Chronicle receives national Mark of Excellence awards

By and

The Daily Utah Chronicle has been recognized as the second overall best daily college newspaper in the country.
The Society of Professional Journalists announced May 19 that The Chronicle and six individual staff members have been selected to receive national Mark of Excellence awards.
Former and current staff members said that this is the only time in recent memory that The Chronicle has been named one of the top three papers nationally.
“It’s the first time that I can ever remember,” said Matthew Piper, Chronicle editor in chief from 2007 to 2008. “I’m pretty shocked by it.”
The Chronicle also won first place at regionals as the Best All-Around Daily Newspaper.The paper entered more than 40 articles, photographs and cartoons for the contest. SPJ announced in February that 18 of those applications had won at the regional level and would advance to the national competition.
Columnist Aaron Zundel won the first place award for editorial writing. Chronicle staff members also won second and third place awards for editorial cartooning, radio news reporting, breaking news photography, photo illustration and online sports reporting.
Matt Canham, Chronicle editor in chief from 2001 to 2002, mentors Chronicle staffers and was proud to hear how well the paper had done.
“When I was there, we might’ve applied for some state awards but never got close to nationals,” he said. “I think over the years, there’s been a mixture between very talented students and professionals providing guidance that has led The Chronicle to succeed.”
Piper said the awards have a lot of credibility with professionals.
“We don’t always know if we’re doing a good or a bad job-to hear that we’re one of the best in the country is exciting,” he said.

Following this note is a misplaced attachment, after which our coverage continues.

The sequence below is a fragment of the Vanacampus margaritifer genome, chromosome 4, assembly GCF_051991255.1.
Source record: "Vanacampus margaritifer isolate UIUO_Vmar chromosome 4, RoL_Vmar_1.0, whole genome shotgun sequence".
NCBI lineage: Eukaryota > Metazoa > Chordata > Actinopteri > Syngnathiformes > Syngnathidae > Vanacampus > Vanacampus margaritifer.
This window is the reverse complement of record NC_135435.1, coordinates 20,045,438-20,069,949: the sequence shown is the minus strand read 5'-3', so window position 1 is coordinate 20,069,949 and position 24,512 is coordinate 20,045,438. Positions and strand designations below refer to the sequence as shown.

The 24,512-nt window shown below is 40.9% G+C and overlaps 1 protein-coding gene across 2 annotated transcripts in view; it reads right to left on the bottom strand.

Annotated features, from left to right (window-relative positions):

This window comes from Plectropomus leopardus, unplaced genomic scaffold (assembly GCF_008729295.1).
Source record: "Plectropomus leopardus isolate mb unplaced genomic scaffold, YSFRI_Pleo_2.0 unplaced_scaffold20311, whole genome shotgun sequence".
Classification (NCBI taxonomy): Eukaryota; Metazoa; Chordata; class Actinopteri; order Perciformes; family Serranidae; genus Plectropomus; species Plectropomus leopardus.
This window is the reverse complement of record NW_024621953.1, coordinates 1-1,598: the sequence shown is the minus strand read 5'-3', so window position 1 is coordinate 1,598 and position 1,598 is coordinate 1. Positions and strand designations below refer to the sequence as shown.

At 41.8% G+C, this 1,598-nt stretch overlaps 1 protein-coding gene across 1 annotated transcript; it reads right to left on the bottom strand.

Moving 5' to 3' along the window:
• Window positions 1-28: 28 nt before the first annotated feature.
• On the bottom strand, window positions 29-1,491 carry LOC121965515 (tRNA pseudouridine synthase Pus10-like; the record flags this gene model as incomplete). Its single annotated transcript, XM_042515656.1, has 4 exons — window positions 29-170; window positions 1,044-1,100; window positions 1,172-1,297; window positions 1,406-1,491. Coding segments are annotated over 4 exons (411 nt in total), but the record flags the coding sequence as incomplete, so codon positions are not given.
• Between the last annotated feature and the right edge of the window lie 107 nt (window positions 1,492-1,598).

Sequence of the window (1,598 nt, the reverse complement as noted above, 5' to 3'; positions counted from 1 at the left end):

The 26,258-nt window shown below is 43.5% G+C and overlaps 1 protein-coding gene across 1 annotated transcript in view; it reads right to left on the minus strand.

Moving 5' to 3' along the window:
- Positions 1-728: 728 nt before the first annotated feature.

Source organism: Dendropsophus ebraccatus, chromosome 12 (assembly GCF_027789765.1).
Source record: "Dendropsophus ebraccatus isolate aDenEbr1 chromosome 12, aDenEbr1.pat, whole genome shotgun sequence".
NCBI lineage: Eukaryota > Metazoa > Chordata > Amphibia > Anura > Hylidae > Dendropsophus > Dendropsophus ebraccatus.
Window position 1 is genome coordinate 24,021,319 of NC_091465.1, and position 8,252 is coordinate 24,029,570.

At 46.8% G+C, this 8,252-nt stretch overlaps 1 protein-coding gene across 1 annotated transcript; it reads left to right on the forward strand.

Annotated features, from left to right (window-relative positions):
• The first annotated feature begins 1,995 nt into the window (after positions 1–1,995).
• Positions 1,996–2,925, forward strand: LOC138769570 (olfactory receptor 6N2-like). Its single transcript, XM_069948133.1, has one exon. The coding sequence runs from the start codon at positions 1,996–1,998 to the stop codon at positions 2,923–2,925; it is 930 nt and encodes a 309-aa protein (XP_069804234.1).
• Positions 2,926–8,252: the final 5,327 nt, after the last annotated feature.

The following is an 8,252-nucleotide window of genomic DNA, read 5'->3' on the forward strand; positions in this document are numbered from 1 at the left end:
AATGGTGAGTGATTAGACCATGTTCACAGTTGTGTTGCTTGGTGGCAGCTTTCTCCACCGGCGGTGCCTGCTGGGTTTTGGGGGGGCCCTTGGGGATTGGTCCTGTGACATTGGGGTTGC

Jim Fisher, a communication professor who has advised The Chronicle for the past six years, said he believes the quality of the paper has been consistent over the years.
“We have always had top quality journalists,” he said. “Absolutely nobody knows why judges pick what they pick. There are at least six entries I know we sent off that should have won first place and didn’t win anything.”
Sheena McFarland, Chronicle editor in chief from 2003 to 2005, said the awards are important for college journalists looking to apply for work professionally.
“It’s pretty impressive to put on a résumé,” she said.
McFarland mentored the news staff during the 2007-2008 school year and said that, as a mentor, one of the first things she asks staff members is if they want to be professional journalists some day.
“Usually three or four hands go up, but this year, every hand went up–there’s a lot of drive from the news staff,” she said. “It came down to students wanting to do their best.”
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